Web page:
While these carrier proteins are highly immunogenic, there are concerns of side-effects including allergic and autoimmune responses. Furthermore, the carrier protein may induce a greater immune response against itself than against the target protein. In addition, it has been reported that product quality is troublesome to control as it is difficult to homogenously induce antibodies due to random chemical reactions causing the carrier protein to bind to B cell epitopes.
Carrier peptide AJP001 is a functional peptide consisting of 20 amino acids that functions as both a peptide carrier and an activator of natural immunity. The peptide vaccine that links AJP001 to B cell epitopes (antibody-inducing peptides) is taken up by dendritic cells, which are activated by the natural immune response, that then express co-stimulatory molecules. AJP001 also functions as a helper T cell epitope and induces Th cell activation via APC activation. B cells that have taken up antibody-inducing peptides that conjugated AJP001 and B cell epitopes present AJP001 on MHC class II. The activated Th cells further activate AJP001 presenting B cells and induce antibody production. The antibody-inducing peptide that links AJP001 and B cell epitopes is chemically synthetized; thus, quality control is easier than with conjugate vaccines. In addition, unlike conjugate vaccines such as KLH, antibody-inducing peptides only induce antibody production specifically against B cell epitopes and not against AJP001 itself. While it is necessary to administer peptide vaccines by first mixing them with an adjuvant to activate the natural immune response, AJP001 does not need an adjuvant as it activates the natural immune response itself.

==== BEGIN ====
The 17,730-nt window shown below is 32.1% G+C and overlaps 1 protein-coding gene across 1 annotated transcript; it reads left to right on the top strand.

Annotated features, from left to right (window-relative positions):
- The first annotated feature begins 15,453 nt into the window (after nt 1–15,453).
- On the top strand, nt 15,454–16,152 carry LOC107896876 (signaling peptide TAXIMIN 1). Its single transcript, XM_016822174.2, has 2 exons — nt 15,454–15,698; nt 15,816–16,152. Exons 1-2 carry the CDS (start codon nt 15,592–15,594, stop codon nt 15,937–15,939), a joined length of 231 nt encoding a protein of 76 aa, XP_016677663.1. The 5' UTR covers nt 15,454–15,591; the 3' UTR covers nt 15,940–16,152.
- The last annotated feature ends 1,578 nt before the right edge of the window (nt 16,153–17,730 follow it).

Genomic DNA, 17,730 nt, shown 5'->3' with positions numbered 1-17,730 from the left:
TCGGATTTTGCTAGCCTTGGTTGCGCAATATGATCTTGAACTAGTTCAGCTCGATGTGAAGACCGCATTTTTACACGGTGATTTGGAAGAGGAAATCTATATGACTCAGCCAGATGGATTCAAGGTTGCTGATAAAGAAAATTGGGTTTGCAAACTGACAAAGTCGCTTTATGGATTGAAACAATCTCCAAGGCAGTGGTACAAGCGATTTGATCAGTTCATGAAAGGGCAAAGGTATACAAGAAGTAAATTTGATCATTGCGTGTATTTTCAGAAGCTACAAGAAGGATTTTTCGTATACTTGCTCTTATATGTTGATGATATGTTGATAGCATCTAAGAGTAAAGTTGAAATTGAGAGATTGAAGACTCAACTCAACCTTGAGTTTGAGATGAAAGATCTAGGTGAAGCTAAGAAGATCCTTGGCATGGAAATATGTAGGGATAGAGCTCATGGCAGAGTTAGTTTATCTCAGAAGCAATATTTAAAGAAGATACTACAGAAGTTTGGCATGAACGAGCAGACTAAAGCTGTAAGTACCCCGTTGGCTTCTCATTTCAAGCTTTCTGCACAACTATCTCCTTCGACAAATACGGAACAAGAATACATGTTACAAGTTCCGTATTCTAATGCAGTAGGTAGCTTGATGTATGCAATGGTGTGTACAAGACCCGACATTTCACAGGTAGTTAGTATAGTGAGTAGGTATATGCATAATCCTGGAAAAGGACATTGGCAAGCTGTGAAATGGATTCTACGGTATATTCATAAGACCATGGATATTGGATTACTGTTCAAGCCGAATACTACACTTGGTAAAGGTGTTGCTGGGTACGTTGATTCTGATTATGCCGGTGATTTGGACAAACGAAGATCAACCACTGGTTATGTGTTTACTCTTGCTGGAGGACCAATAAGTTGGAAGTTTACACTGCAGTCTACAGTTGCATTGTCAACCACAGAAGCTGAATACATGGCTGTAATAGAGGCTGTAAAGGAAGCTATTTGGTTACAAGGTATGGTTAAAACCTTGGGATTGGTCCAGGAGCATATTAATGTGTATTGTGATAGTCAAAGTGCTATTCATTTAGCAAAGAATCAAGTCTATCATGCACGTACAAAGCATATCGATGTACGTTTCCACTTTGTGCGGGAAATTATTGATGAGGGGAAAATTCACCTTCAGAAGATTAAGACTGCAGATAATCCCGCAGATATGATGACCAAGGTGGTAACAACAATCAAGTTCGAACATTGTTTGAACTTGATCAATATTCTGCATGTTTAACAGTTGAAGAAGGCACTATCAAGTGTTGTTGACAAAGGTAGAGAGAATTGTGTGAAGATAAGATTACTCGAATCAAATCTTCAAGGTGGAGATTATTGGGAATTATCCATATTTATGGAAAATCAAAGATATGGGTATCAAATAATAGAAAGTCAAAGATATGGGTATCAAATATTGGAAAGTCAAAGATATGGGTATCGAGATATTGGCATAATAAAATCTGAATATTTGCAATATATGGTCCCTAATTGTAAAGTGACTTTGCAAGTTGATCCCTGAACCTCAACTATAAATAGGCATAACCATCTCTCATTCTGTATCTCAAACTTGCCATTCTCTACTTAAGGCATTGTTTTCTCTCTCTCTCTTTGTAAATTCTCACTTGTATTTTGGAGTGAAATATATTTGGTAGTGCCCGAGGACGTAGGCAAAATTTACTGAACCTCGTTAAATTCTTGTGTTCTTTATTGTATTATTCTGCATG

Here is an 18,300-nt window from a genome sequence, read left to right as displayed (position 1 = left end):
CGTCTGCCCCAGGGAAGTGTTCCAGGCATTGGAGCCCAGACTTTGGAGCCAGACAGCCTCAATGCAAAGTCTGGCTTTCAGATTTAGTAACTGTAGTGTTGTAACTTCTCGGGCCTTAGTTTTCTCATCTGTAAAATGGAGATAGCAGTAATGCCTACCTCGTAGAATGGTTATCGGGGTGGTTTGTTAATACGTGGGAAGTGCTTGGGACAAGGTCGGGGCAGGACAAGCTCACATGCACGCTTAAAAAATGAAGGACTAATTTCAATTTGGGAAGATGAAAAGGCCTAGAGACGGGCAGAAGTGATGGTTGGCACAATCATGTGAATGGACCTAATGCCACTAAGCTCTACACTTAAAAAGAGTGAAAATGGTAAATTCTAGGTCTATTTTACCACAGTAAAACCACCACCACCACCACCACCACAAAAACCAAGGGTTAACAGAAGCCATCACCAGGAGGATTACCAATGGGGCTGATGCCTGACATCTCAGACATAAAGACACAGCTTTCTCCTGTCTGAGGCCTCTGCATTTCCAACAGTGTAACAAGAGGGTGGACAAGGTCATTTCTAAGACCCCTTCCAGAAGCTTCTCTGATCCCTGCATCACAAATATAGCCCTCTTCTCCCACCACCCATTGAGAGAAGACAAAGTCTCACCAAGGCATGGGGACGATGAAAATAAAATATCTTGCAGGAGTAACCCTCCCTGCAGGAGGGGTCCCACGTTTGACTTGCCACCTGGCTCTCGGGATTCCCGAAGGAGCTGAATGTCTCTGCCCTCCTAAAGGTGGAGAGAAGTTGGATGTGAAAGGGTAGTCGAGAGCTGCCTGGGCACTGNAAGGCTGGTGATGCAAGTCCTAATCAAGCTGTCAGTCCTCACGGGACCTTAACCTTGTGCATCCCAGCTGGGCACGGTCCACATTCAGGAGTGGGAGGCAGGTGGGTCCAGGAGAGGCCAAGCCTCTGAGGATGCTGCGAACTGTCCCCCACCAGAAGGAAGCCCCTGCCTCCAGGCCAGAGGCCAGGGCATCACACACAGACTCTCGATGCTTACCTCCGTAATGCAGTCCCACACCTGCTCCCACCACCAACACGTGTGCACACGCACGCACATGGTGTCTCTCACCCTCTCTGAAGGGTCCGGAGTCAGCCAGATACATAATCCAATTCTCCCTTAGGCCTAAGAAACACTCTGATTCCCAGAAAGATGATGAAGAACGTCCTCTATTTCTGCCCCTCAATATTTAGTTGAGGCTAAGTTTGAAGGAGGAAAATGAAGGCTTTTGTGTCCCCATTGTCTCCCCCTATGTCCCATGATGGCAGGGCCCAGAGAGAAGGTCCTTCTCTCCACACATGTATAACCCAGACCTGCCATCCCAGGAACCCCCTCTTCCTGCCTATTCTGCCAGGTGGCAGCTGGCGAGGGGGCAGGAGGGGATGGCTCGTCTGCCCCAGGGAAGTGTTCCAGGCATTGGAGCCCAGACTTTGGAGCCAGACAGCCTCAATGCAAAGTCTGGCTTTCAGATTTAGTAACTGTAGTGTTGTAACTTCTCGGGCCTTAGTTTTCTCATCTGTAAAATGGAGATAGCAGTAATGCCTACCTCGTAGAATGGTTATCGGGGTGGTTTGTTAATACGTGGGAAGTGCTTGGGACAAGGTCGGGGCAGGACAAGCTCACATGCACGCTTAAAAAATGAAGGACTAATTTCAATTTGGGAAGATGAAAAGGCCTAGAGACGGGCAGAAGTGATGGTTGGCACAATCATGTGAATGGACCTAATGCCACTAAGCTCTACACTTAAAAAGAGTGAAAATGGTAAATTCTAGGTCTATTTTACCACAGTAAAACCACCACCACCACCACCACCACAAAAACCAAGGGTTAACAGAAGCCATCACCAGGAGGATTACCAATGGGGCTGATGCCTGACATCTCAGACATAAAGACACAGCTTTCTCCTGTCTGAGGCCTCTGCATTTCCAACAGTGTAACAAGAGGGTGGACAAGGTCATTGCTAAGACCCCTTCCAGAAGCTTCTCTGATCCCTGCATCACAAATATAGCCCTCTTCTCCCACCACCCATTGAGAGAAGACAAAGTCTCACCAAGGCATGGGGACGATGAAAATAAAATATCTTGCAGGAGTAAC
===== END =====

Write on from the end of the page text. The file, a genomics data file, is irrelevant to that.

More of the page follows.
Antibody-inducing peptides are designed to sustain efficacy over the long term through in vivo production of antibodies that target disease-related molecules. Although antibody drugs are highly effective, their high costs limit patients' access to treatment. Additionally, high drug prices have a negative impact on national healthcare expenditure, which has become a serious social problem. Antibody-inducing peptides are anticipated to be inexpensive alternatives to antibody drugs, which require large investments in manufacturing plants. Thus, antibody-inducing peptides promote patient access to treatment and address problems with national healthcare expenditure.
The commercialization of antibody drugs began with the first approval in the world by the FDA of Genentech's HER2-targeted antibody drug, trastuzumab in 2001. Since then, more than 50 types of antibody drugs have been approved in Japan, Europe, and the United States. Antibody drugs are looked to as effective drugs with few side effects because they bind to specific target molecules; however, their high costs present a problem for national healthcare expenditure, a situation currently being deliberated.
As antibody-inducing peptides are cheaper than antibodies, they are a highly anticipated innovative alternative to antibody drugs that can help improve the national healthcare expenditure situation. Furthermore, antibody-inducing peptides have the potential to significantly change how drugs are developed if it becomes possible to treat lifestyle-related diseases that were not targeted by antibody drugs due to their expensiveness.